Joke's not on Jerry

Could the $200 tickets to watch the Super Bowl on TV actually be the best bargain of the big game?

Could the $200 tickets to watch the Super Bowl on TV actually be the best bargain of the big game?

Cowboys Stadium Scoreboard
The Plaza Party ticket holders will watch the game on a giant TV, but not the famous giant TV actually inside Cowboys Stadium. Dallas Cowboys/Facebook
Party Plaza Tickets
Could $200 tickets to stand outside of Cowboys Stadium really be the best Super Bowl buy of all?
Cowboys Stadium Scoreboard
Party Plaza Tickets

When the NFL first announced that it planned to sell $200 tickets that would allow fans to stand outside of Cowboys Stadium and watch Super Bowl XLV on big screen TVs, the very idea of it was meet with derision and scorn. The notion of "idiots" paying $200 to watch a game on TV that anyone could watch for free became fodder for late night talk show hosts. 

Most would say for good reason.

But you know who didn't laugh? Scalpers and now they're doing a brisk markup business on those $200 stand-around-and-watch-TV tickets Several thousand of the $200 TV tickets sold out — even though the Dallas Cowboys only sold them in packs of four, meaning one had to make an $800 commitment for the honor. But now, the cheapest you can get one of those TV ducats is $405 each on Stubhub.com, the giant online ticket broker.

Yes, that's a more than 100 percent markup on $200 tickets that don't get you inside the stadium.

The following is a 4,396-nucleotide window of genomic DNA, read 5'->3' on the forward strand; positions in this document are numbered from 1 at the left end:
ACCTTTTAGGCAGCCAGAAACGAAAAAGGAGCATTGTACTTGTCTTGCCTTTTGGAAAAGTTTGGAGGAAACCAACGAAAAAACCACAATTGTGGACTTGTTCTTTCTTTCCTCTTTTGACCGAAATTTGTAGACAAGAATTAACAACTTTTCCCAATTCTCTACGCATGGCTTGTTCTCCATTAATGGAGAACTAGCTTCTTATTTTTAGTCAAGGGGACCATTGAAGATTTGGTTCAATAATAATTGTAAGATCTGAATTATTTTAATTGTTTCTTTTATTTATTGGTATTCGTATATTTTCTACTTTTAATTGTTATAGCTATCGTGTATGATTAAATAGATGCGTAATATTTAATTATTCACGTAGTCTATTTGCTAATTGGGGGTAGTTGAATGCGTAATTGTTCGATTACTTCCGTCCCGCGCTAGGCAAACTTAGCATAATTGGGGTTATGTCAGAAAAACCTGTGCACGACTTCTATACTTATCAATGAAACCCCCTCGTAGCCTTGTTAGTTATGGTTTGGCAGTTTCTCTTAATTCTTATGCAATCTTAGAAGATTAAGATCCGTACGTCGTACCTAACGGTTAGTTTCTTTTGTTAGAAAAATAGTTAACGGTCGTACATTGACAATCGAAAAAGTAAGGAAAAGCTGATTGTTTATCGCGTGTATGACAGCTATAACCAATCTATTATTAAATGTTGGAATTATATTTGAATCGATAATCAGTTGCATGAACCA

"Hey, this is once in a lifetime thing," said 24-year-old Jake Larson of Madison, Wis. who decided he'd be going to Dallas as soon as the Green Bay Packers beat the Chicago Bears in the NFC Championship game. "I can't afford to get into the game (the average price for the worst and highest seats in the 100,000-plus capacity Cowboys Stadium is around $2200 each on the secondary market). This is as close as I can get.

"And I'll have a ticket that says I was at Aaron Rodgers' first Super Bowl."

There's the key to this TV ticket explosion that only those extremely tapped into the sports commemorative market saw coming. There are people out there who yearn to have something that ties them to this Super Bowl, a souvenir that not everyone else has.

The Plaza Party tickets to XLV (or outside XLV) have more than grabbed the attention of that market.

"There's a lot of interest in those Party Plaza tickets," said Pat Ryan, co-owner of The Ticket Experience, a Houston-based ticket broker firm that's sold a number of the TV tickets to Houstonians for an average of $300. "People just want to commemorate that Super Bowl some way."

Ryan and Ticket Experience co-owner Nick Cubero notes that the NFL actually made Plaza Party passes a more durable memory than real Super Bowl tickets.

"It's nicer than the actual tickets to get into the game," Cubero said. "The Party Plaza tickets are laminated plastic while the game tickets are typical cardboard."

Of course, you will still be watching the game on TV. And not even the famous gigantic TV that hangs over the field in Cowboys Stadium.

Larson, the Packers fan, believes he's found a solution to missing out on getting inside the stadium during the game. He paid $40 to go on the official Super Bowl XLV Stadium Tour — the ones that the Cowboys are running from 8 a.m. to 8 p.m. in the days leading up to the game. (During non Super Bowl buildups, a tour of Jerry World runs $12).

"I did get into Cowboys Stadium," Larson said.

Just not during the game. You can bet that Cowboys owner Jerry Jones loves America more than ever this week.